Over the last 10 to 15 years, doctors have increasingly diagnosed bipolar disorder in children troubled by rapid mood swings and hyperactivity.
But recent evidence suggests that in many cases, those diagnoses were incorrect. As a result, thousands of kids may have inappropriately been prescribed drugs whose risks and benefits in children aren’t well understood.
Childhood bipolar disorder is often treated with the same mood stabilizers and antipsychotics used to treat the disease in adults. However, these drugs haven’t been well studied in children, there are no FDA-approved medications for bipolar disorder in children under age 10, and studies of the drugs in teenagers have been short-term, shedding no light on their long-term safety or efficacy.
That’s why it’s especially concerning that in 2007, the National Institute of Mental Health reported that doctors were diagnosing childhood and adolescent bipolar disorder 40 times more often than a decade earlier.
As an epidemiologist, whenever I see such a marked increase, I ask, “is this real? Or have doctors changed something about the way they diagnose this condition?”
In the case of childhood bipolar disorder, the second possibility is more likely, based on study results published last year.
Researchers at Case Western Reserve University evaluated more than 700 children aged 6 to 12 years who had been referred for mental health treatment. Almost 90 percent of those children’s parents described them as having rapid mood swings and high energy levels, common symptoms of bipolar disorder.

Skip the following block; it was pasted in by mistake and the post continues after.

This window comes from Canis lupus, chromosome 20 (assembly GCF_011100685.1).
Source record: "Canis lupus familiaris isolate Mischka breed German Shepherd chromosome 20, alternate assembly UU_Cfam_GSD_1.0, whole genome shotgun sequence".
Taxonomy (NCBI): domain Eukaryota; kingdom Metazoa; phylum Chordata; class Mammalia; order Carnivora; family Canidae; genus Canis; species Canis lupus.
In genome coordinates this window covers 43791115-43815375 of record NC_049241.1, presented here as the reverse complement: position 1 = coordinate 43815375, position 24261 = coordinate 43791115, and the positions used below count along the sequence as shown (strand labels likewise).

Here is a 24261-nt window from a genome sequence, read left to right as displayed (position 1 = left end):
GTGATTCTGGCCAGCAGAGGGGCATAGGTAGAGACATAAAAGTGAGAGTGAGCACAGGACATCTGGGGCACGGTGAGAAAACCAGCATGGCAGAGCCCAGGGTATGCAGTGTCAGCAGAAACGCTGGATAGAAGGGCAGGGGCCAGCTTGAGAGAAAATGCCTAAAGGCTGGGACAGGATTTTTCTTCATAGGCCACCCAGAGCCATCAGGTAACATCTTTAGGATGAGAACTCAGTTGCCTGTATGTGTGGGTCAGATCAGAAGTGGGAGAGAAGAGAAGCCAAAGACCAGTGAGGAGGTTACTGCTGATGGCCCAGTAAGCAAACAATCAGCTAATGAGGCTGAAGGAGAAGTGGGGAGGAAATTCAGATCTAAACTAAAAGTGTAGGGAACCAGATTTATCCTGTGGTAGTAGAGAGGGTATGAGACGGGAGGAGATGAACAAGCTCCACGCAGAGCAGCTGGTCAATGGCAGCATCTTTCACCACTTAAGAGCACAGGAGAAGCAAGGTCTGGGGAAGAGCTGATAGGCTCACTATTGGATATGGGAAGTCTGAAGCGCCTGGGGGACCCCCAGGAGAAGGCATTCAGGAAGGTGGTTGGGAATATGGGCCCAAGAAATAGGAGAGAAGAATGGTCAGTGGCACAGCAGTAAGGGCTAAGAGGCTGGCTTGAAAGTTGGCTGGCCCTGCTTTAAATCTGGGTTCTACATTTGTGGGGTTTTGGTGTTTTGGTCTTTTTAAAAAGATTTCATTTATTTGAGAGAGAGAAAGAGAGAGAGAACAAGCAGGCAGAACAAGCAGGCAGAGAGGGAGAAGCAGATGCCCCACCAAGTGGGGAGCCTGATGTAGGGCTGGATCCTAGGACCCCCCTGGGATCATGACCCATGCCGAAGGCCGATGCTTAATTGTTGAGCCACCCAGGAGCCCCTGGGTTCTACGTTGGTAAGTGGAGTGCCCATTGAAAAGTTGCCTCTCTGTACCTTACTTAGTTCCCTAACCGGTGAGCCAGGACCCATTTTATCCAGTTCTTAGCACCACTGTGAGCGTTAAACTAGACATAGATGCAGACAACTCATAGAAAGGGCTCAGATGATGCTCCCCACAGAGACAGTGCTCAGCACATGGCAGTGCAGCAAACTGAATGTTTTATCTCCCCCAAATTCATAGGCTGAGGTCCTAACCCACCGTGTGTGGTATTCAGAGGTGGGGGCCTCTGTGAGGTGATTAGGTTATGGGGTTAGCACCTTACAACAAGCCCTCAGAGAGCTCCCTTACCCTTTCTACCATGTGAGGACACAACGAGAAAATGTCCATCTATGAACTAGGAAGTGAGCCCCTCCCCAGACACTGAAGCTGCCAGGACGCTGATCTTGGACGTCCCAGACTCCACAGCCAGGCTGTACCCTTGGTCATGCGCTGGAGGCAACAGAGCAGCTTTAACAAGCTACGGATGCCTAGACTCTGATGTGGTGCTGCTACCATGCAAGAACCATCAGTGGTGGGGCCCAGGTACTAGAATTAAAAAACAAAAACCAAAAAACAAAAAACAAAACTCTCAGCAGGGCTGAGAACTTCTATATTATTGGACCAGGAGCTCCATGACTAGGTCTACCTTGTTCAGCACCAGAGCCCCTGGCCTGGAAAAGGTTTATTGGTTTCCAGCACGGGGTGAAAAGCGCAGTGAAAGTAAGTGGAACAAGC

But the researchers diagnosed bipolar disorder in only 11 percent of those children, and in only 6 percent of children who didn’t have hyperactivity or rapid mood swings. So why had doctors elsewhere apparently misdiagnosed so many kids?
One explanation: children with other disorders, like ADHD, can also exhibit hyperactivity and irritability. So providers can’t rely on those symptoms when diagnosing bipolar disorder. Instead, they need to ask about the symptoms of mania that are specific to bipolar disorder — such as needing only a few hours of sleep a night, thinking you have superhuman powers, or constantly jumping between conversation topics.
Another possibility, wrote McGill University psychiatrists Ioana Iordache and Nancy Low in the Journal of Psychiatry and Neuroscience, is simply that increased awareness of bipolar disorder led doctors to consider it more frequently as a diagnosis.
Children and teenagers with profound mood and behavioral disturbances often have more than one mental health problem, which can further complicate diagnosis. These children need careful evaluation by a provider who specializes in childhood or adolescent mental illness. Even then, finding the right diagnosis and treatment plan takes time.
A Mayo Clinic expert discusses bipolar disorder in children.
An excellent article in the Minneapolis Star Tribune explores other possible causes for mood swings, hyperactivity and behavior problems in children and teenagers — including trauma, chronic overstimulation from media exposure and illicit drug use.